His words: “They said those products are not valid for forex. So, what people do is to go to the parallel market to source for it. That is not good for the business. It is not even good for local manufacturers.”
The recession fever has become so deep that not a few Nigerians have been seeking more knowledge on the matter. According to search results released by Google Nigeria last week, interest in the search for ‘recession’ peaked in July after CBN Governor Godwin Emefiele and Finance Minister Mrs. Kemi Adeosun announced that the economy is in ‘technical’ recession. Growth was negative in the first quarter for the first time since 2004 and a recession, or two consecutive quarters of contraction, is imminent, the Emefiele predicted.
Anambra State tops the list of states in the country combing the search engine for all terms related to “recession”, trailed in the second position by the Federal Capital Territory (FCT). Rivers State is third with cosmopolitan Lagos following. Apparently, other states do not have a significant number of queries. Not surprisingly, related questions asked on Google include “what is recession / recession definition”; “how to survive in economic recession” and “how to make money in a recession”.
More data releases, which are leading indicators of economic activity, continue to underperform. The manufacturing and non-manufacturing Purchasers Managers Index data for May were disappointing. It indicated activities contracted across both sectors, although at slower pace.
The resumption of hostilities in the Niger Delta region which has disrupted oil production has also constituted a headwind on fiscal revenue, budget implementation, net exports/imports and aggregate consumption expenditure.
Mrs. Adeosun said Nigeria will face only a short recession if economy contracts again in the second quarter as the removal of fuel subsidies and policies to lower dependency on oil will pay off.
According to the International Monetary Fund (IMF), Nigeria’s economy is likely to contract by 1.8 per cent this year due to a slump in oil prices and a shortage of hard currency.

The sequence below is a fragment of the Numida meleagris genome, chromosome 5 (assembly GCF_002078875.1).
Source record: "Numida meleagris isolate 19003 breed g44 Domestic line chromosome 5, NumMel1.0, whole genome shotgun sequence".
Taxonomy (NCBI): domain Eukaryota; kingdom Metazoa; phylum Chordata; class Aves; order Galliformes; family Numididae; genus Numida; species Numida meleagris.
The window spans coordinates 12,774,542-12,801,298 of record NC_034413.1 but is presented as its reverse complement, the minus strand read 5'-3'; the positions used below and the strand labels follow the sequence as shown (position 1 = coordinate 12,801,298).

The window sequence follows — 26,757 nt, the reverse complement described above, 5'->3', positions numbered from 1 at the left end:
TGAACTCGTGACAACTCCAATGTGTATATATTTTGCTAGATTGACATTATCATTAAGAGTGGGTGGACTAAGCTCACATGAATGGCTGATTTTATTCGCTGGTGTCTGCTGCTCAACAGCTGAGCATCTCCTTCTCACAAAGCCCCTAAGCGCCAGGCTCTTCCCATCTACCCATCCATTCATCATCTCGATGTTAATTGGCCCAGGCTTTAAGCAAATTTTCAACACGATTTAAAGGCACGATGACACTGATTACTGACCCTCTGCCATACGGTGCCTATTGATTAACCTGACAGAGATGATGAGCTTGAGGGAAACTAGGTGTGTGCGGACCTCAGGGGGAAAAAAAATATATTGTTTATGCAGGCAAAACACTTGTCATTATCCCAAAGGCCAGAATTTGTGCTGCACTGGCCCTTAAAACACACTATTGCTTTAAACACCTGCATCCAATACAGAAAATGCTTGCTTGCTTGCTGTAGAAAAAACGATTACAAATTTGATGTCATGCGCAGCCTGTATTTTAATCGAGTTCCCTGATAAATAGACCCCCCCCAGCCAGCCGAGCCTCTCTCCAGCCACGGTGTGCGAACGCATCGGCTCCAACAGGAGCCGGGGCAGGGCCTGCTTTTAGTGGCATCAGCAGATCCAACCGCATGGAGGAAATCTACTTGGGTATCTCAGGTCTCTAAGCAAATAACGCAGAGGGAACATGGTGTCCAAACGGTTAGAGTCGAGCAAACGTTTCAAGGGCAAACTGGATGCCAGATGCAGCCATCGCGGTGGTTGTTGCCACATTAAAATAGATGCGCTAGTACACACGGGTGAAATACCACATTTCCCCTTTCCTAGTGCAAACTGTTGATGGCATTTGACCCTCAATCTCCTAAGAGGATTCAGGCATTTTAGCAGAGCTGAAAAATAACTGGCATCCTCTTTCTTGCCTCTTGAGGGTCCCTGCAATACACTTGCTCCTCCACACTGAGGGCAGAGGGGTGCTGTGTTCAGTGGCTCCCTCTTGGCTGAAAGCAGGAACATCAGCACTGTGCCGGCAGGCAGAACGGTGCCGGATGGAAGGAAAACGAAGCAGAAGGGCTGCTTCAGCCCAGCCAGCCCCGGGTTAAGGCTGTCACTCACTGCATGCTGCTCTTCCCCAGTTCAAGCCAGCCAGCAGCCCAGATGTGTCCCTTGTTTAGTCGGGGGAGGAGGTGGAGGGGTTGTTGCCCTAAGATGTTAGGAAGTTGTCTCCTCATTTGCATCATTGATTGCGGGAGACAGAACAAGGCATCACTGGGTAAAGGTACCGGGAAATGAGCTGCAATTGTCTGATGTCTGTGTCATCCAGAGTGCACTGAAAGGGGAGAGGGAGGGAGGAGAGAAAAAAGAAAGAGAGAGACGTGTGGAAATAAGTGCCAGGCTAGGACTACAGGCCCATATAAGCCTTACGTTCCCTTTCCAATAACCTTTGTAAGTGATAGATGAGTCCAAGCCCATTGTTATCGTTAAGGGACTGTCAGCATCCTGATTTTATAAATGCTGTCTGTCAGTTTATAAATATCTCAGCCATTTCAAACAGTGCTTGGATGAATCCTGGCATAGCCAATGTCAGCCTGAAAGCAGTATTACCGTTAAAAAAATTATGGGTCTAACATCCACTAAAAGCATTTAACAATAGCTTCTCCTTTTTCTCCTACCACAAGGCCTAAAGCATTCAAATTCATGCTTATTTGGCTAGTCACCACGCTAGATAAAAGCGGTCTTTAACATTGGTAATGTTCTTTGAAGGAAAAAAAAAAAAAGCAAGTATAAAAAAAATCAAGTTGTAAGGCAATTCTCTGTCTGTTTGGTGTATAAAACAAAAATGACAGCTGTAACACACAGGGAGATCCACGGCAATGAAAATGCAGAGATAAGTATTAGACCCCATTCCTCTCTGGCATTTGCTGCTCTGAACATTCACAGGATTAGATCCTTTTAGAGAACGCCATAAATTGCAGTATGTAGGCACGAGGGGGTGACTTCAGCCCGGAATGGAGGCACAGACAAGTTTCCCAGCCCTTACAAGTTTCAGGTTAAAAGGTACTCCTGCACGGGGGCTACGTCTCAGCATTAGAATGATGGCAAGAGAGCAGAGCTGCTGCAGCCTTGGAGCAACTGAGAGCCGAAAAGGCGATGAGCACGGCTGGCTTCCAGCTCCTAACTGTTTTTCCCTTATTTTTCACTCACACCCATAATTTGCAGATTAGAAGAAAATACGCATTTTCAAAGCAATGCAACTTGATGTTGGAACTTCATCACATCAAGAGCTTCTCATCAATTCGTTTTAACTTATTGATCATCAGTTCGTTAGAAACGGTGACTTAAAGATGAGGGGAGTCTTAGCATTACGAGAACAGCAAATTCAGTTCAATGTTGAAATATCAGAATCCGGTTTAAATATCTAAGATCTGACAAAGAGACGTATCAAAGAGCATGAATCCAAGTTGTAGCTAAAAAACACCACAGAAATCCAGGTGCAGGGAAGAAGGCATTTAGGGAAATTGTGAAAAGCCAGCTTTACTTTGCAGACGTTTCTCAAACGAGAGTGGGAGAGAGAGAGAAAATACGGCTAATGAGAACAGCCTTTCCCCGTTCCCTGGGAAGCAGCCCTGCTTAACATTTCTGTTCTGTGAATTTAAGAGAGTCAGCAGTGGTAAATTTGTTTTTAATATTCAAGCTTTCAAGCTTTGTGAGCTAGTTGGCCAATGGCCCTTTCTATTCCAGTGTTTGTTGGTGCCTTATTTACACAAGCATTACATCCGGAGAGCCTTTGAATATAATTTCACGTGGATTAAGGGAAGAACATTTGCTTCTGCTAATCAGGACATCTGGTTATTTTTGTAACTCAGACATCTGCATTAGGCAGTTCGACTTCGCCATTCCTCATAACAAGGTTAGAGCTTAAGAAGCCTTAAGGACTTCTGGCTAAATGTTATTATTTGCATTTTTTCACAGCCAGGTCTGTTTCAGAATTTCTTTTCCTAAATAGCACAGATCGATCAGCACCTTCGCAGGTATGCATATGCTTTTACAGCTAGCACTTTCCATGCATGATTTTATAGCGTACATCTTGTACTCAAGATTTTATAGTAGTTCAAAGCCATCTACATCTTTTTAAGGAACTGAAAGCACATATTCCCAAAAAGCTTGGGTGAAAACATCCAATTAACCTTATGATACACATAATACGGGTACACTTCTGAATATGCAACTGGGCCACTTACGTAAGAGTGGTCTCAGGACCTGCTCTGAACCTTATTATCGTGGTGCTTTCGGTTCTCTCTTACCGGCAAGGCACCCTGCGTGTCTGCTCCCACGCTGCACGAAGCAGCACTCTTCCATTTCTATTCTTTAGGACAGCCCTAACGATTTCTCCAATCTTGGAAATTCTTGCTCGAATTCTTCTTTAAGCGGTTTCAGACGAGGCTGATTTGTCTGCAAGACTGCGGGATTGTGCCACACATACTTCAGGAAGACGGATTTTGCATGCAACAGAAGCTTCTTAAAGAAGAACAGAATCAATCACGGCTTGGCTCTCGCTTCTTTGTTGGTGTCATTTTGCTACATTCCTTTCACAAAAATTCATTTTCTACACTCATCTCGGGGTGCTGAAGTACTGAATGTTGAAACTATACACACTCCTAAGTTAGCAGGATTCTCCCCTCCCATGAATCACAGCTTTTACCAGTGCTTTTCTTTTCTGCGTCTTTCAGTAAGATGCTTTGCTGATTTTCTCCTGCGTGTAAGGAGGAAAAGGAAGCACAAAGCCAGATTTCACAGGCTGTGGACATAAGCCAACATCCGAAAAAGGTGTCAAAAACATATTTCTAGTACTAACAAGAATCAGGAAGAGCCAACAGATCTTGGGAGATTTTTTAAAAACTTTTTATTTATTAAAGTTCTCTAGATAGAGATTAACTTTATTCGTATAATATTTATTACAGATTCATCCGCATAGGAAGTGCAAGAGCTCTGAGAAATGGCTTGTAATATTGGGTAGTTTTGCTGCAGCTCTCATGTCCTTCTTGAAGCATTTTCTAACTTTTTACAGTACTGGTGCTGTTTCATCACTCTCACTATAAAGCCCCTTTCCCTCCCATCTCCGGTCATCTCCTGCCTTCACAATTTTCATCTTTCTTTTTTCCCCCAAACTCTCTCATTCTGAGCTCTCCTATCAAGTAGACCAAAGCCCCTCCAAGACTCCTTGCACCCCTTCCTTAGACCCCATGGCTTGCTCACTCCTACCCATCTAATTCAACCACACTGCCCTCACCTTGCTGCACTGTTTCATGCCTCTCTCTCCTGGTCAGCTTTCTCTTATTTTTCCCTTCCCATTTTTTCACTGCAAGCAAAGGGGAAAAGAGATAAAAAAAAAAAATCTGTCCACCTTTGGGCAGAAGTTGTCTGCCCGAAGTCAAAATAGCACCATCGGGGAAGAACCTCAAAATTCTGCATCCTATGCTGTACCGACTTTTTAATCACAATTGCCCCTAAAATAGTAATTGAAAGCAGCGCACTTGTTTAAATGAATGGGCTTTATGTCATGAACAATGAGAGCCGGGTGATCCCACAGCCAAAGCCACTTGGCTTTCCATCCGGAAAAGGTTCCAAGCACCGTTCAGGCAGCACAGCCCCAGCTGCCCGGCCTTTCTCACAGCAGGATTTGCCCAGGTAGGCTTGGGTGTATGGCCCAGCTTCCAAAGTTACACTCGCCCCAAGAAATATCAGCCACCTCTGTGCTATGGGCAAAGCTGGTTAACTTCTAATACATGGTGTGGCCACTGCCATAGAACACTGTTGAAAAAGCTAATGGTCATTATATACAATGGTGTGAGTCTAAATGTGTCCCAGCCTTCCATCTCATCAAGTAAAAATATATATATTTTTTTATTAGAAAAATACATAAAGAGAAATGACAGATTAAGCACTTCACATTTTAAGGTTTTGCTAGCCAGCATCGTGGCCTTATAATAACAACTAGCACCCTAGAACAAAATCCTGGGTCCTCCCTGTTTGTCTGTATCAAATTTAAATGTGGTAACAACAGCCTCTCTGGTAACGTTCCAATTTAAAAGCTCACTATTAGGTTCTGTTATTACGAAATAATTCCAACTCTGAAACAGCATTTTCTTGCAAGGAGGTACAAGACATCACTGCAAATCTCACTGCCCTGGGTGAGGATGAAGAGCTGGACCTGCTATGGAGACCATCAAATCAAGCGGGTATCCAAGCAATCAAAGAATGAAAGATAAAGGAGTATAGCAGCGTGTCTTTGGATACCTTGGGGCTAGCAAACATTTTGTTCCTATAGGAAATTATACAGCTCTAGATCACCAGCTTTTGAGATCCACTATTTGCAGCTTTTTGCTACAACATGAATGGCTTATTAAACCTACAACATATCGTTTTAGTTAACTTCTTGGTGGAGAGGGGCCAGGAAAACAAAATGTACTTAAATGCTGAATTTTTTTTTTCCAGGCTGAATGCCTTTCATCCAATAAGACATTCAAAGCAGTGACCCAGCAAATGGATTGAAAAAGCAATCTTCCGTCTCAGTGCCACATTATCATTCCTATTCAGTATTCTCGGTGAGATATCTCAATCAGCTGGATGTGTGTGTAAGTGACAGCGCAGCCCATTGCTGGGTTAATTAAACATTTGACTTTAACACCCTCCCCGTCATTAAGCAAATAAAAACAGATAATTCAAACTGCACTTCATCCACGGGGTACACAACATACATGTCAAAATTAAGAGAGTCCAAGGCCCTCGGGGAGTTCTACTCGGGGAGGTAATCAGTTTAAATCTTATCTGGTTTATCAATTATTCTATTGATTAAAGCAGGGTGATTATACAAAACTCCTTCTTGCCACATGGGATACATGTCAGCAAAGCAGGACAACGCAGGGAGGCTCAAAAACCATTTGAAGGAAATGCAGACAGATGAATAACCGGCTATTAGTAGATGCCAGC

“I think if we are in recession. What I will like to say is that we are going to come out of it and it is going to be a short one”, Adeosun said.
“I don’t think we should panic”, she said in government’s first reaction to the IMF forecast.
The minister assured that measures such as the removal of fuel subsidies and boosting of non-oil production would lift the economy out of the doldrums.
Her words: “We were subsidising around 45 million litres of fuel per day. These are real savings to the economy which we are now redirecting into the essential infrastructure that will keep the economy going.”
Also talking on the economy, Budget and National Planning Minister Udoma Udo Udoma admitted that the forex restrictions adversely affected the economy in the first half of the year.
The minister explained that inflation hit 16.5 per cent in June; unemployment increased to 12.1 per cent in March from 10.6 per cent in December 2015 and created challenges for some state governments in the areas of paying salaries, in addition to the Federal Government giving bailout to states.
An economist and Chief Executive Officer of Nextnomics, Dr. Temitope Oshikoya, described the falling living standard with worsening misery index as woprrisome.
“It paints a bleak future for the country but other oil producing countries are also affected”, Dr. Oshikoya said.
He said oil prices had declined by more than 70 per cent from about $115 in June 2014 to $27 in February this year.
Since 1973, this reverse oil shock was matched only twice: in the 1980s, when oil prices fell below $10; and in 2008 to 2009, when it fell from around $147 to about $40.
He said: “The real question to ask is why is Nigeria’s economy so susceptible to the vicissitudes of oil commodity boom and bust cycle in spite of the devaluation of the naira from less than N1 to N350 to the dollar over the past three decades?
An economist and Managing Director of Financial Derivatives Company Limited, Mr. Bismarck Rewane, said: “We expect June 2016 GDP data to confirm the economy to be in a recession with our forecast pointing at a real contraction.